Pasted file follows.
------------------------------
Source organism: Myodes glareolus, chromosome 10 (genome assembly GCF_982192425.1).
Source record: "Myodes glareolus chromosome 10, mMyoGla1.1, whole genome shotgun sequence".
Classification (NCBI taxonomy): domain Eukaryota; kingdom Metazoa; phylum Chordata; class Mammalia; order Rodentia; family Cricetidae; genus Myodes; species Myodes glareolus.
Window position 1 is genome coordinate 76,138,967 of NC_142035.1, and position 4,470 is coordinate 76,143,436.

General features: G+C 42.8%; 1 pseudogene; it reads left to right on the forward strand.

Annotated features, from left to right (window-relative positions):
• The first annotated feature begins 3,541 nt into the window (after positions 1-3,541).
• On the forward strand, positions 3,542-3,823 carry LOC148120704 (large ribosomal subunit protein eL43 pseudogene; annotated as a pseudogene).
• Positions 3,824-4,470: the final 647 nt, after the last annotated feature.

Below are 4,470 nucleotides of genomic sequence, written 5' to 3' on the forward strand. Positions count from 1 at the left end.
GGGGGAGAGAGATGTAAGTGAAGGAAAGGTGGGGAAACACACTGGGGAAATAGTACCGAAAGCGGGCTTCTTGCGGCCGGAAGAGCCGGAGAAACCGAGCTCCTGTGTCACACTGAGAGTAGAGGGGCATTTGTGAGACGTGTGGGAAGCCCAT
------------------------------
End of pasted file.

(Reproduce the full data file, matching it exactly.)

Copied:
Source organism: Myodes glareolus, chromosome 10 (genome assembly GCF_982192425.1).
Source record: "Myodes glareolus chromosome 10, mMyoGla1.1, whole genome shotgun sequence".
Classification (NCBI taxonomy): domain Eukaryota; kingdom Metazoa; phylum Chordata; class Mammalia; order Rodentia; family Cricetidae; genus Myodes; species Myodes glareolus.
Window position 1 is genome coordinate 76,138,967 of NC_142035.1, and position 4,470 is coordinate 76,143,436.

General features: G+C 42.8%; 1 pseudogene; it reads left to right on the forward strand.

Annotated features, from left to right (window-relative positions):
• The first annotated feature begins 3,541 nt into the window (after positions 1-3,541).
• On the forward strand, positions 3,542-3,823 carry LOC148120704 (large ribosomal subunit protein eL43 pseudogene; annotated as a pseudogene).
• Positions 3,824-4,470: the final 647 nt, after the last annotated feature.

Below are 4,470 nucleotides of genomic sequence, written 5' to 3' on the forward strand. Positions count from 1 at the left end.
GGGGGAGAGAGATGTAAGTGAAGGAAAGGTGGGGAAACACACTGGGGAAATAGTACCGAAAGCGGGCTTCTTGCGGCCGGAAGAGCCGGAGAAACCGAGCTCCTGTGTCACACTGAGAGTAGAGGGGCATTTGTGAGACGTGTGGGAAGCCCAT